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Graduation address 13 April 2005

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Graduation address 13 April 2005

     The Occasional Address

    Professor Mark A. Elgar

    Department of Zoology, University of

    Melbourne

    8 March, 2006 Conferring of Degrees, (Science)

    University of Melbourne

Thank you Chancellor for inviting me to speak today, and thank you Deputy Vice-

    Chancellor for your kind words of introduction.

And thank you to those who are not graduating for being here and showing support for

    our graduates.

May I also congratulate those of you who did graduate this evening: a terrific

    achievement.

    Last week was the start of semester, and I’m sure many of you will recall those early, anxious days of university life: Will university be all its cracked up to be? Is science the

    right course? Have I chosen the right subjects? Have I chosen the right clothes to wear?

Lots of anxious decisions, and now here you are, three, four or more years later, finally

    free of the anxiety of exams and assessment items, or free of honours theses, or free of

    that awful question ―haven’t you finished your PhD?

Indeed, here we are, accredited intellectuals.

I deliberately use the term intellectual, knowing that we seem to be rather

    uncomfortable with intellectuals.

     There are many pathways to becoming a celebrity in Australia, but being an intellectual

    is not one of them.

Our celebrities have excelled in the world of sport, movies, pop music, even modelling

    clothes.

But there are no adoring fans or intrusive paparazzi following our leading public

    intellectuals.

Instead, we seem to think of intellectuals as daggy old stuffies, and our public

    intellectuals are more often than not vilified with the university communities copping

    collateral damage.

This is not to say that we shouldn’t disagree with public intellectuals. As Bertrand

    Russell noted ―all intellectuals should suffer a certain amount of persecution as early in

    life as possible. Not too much. That is bad for them. But a certain amount‖.

The issue is whether the disagreement should be in a form that owes more to the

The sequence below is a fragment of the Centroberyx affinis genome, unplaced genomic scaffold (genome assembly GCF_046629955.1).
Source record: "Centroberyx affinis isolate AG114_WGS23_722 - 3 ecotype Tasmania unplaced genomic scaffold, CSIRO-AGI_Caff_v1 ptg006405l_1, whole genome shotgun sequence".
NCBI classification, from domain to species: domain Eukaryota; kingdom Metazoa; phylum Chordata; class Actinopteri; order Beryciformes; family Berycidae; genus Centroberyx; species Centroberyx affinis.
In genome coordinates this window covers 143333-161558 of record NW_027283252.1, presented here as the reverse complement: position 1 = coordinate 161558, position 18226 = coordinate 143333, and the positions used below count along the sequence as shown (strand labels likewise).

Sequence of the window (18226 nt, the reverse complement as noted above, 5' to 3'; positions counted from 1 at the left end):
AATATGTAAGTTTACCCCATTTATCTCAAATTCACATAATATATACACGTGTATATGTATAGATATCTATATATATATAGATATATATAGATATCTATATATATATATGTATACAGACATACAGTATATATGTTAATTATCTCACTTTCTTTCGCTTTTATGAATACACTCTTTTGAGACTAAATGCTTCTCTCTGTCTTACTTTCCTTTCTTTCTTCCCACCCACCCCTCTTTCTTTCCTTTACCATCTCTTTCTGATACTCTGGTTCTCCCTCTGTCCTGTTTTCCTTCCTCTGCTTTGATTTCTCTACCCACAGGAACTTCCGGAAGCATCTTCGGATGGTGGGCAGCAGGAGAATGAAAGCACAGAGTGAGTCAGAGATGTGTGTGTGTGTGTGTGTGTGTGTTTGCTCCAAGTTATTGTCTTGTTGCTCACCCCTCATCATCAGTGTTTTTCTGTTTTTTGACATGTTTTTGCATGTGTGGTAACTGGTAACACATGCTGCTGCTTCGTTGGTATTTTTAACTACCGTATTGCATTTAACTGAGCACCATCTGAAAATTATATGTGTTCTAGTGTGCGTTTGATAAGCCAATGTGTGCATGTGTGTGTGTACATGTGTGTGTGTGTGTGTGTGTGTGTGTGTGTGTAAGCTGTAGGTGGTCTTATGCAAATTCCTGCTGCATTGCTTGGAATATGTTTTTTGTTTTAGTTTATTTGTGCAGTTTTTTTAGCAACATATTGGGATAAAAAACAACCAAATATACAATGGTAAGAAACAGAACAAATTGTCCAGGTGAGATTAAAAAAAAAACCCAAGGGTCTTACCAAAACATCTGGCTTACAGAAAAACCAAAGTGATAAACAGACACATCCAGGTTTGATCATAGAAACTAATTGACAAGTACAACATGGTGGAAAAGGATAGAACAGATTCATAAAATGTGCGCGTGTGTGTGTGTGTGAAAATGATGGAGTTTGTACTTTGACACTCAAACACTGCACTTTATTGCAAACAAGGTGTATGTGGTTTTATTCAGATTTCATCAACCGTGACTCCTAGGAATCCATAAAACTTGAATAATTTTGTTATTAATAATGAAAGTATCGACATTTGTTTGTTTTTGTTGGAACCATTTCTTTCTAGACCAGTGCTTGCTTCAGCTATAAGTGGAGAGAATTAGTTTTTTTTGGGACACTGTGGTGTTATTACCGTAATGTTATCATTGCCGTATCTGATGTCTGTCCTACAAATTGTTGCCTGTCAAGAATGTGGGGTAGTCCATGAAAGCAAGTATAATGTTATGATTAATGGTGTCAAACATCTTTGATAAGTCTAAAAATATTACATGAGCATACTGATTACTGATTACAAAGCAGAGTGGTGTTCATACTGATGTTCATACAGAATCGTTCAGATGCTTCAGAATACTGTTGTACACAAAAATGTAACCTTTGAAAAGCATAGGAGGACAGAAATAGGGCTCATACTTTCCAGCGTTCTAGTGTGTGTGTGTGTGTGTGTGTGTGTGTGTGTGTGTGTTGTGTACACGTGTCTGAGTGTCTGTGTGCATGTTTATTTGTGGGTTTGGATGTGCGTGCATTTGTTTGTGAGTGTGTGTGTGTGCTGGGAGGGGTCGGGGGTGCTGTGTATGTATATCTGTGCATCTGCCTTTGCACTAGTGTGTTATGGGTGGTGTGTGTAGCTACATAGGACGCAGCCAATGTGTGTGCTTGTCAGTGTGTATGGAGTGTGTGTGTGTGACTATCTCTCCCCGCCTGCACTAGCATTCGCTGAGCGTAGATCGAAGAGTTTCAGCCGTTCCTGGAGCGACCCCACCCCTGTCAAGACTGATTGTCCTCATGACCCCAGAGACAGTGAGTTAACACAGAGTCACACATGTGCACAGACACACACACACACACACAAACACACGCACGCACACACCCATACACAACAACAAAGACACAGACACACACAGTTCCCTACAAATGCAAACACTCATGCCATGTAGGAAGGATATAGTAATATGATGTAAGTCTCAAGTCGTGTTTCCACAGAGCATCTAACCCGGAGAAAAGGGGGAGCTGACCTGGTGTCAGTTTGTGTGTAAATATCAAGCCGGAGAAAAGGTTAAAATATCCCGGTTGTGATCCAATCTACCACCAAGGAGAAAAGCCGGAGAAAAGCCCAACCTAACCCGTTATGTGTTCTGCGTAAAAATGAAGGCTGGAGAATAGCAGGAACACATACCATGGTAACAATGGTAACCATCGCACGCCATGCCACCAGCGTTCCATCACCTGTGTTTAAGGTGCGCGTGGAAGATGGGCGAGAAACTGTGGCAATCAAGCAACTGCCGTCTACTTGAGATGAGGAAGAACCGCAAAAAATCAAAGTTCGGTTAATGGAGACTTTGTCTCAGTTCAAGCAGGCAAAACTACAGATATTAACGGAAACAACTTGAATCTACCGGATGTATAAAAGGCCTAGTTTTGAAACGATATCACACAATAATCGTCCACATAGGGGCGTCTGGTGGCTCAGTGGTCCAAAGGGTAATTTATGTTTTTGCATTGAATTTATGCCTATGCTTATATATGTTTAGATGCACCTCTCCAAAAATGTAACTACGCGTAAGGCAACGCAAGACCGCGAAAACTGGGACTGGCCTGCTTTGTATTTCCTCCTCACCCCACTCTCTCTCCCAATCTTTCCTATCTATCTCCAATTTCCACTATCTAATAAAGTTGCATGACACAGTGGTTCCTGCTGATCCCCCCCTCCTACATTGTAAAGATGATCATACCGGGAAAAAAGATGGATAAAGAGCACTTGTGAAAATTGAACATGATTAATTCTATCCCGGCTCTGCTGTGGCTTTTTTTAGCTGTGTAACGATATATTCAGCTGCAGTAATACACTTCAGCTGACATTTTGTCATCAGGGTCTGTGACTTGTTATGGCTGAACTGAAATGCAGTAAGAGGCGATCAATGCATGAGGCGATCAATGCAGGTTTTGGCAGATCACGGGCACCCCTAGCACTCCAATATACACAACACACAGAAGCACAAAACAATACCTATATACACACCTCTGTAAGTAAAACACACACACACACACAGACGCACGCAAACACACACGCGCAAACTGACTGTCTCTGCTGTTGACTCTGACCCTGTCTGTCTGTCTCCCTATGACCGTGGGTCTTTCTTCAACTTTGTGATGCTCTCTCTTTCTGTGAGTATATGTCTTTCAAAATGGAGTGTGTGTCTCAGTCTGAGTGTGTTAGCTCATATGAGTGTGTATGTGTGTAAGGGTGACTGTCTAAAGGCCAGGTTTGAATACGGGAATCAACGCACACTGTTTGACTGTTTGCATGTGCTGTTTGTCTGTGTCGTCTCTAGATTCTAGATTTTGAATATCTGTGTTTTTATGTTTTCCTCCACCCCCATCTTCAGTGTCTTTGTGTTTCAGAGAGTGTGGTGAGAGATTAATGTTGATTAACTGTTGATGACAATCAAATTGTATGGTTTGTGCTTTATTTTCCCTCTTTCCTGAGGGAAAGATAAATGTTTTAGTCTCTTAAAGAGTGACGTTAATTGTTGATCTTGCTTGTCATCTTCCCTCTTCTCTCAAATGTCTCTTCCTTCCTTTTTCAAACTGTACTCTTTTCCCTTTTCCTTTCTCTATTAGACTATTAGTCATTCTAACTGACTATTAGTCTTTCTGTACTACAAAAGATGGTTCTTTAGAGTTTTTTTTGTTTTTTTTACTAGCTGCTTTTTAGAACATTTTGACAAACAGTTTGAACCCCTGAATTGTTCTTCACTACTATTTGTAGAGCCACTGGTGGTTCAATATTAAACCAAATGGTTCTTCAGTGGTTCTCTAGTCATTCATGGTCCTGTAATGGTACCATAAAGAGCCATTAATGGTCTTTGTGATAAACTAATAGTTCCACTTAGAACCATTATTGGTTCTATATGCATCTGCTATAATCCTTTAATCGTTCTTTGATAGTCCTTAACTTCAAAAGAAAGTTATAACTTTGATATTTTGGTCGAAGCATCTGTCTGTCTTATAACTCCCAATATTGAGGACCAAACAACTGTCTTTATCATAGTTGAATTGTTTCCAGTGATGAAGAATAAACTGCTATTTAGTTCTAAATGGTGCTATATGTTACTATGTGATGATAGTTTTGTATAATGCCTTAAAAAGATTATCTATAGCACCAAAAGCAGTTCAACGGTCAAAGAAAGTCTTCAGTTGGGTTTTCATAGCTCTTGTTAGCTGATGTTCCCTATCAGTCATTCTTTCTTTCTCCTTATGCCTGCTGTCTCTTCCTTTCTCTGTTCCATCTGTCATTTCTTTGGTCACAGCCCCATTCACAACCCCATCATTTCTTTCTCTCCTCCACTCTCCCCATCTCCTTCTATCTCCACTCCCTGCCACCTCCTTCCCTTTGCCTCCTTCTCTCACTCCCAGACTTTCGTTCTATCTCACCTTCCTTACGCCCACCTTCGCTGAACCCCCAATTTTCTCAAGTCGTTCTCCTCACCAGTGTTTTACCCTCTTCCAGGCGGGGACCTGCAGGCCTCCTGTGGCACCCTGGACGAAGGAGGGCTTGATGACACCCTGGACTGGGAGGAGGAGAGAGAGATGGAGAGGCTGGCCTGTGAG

sledging tactics of our elite cricketers than to any civilised discussion.

So should we should duck for cover and deny our intellectual badge?

Unfortunately, this is not possible.

Professor Mark Elgar Graduation address 13 April 2005

My Shorter Oxford English Dictionary is quite explicit: an intellectual is one ―having the

    faculty of understanding‖.

The degree you hold in your hand certifies your capacity to understand; like it or not,

    you are an intellectual.

Of course this not all bad news for any aspiring celebrities among us; intellectuals in

    France may achieve A-list celebrity status, appearing as easily on day-time chat shows

    as on late-night current affairs programs.

But the more serious reason for appealing to your intellect is that I hope you will use it,

    particularly to encourage curiosity and discourse.

My undergraduate experience didn’t pan out the way I had anticipated.

Rather than training me to become an environmental scientist, my course sparked an

    enduring passion for understanding the evolution of animal behaviour.

More importantly, I discovered that you could contribute to that understanding by

    conducting research, and that a University appointment allowed you to be entirely self-

    indulgent effectively self-employed without having to worry too much about where

    the salary comes from.

Of course, I quickly discovered that the reality of an academic position is rather different,

    but that’s another story.

But I’ve no doubt that my colleagues beside me, who have just now received their PhD

    degrees, appreciate the emotions associated with enduring curiosity; the thrill of

    discovering something original or creating a new insight; or that moment when you

    know something that no one else knows.

Research and scholarship is all about discovery, which is fun and deeply satisfying.

     The late Rebecca Elson, an astrophysicist put it perfectly in her poem We Astronomers

    (2001):

    ―We are industrious. We breed enthusiasms, honour our responsibility to awe‖.

     Nevertheless, it is likely that most of you here do not anticipate a career in research,

    and so the question now is what to do next. Life is full of choices. Robert Frost provided

    us with some consolation with his poem The Road Not Taken (1913), which concludes:

    ―I shall be saying this with a sigh Somewhere ages and ages hence:

    Two roads diverged in a yellow wood, and I

    I took the one less travelled by,

    And that has made all the difference‖

There are many ways of interpreting this poem; literally, in the context of pathways you University of Melbourne www.unimelb.edu.au/speeches/ Page 2 of 5take during your life, or more intellectually in the context of whether you challenge

    prevailing views and ask difficult questions, or whether the follow the path of others.

Professor Mark Elgar Graduation address 13 April 2005

    I kept a copy of this poem in my wallet shortly after I finished my honours degree,

    because I wanted to enrol in a PhD in either Europe or the USA, a road that certainly

    proved to be less than straightforward.

     Nevertheless, perseverance paid of and I eventually enrolled in a PhD at the University

    of Cambridge, where I was a research scholar at Christ’s College.

The scholarship was endowed through the generosity of a remarkable woman called Lady

    Margaret Beaufort who, some 500 years ago, persuaded the then King of England, Henry

    VII, to establish Christ’s College in Cambridge.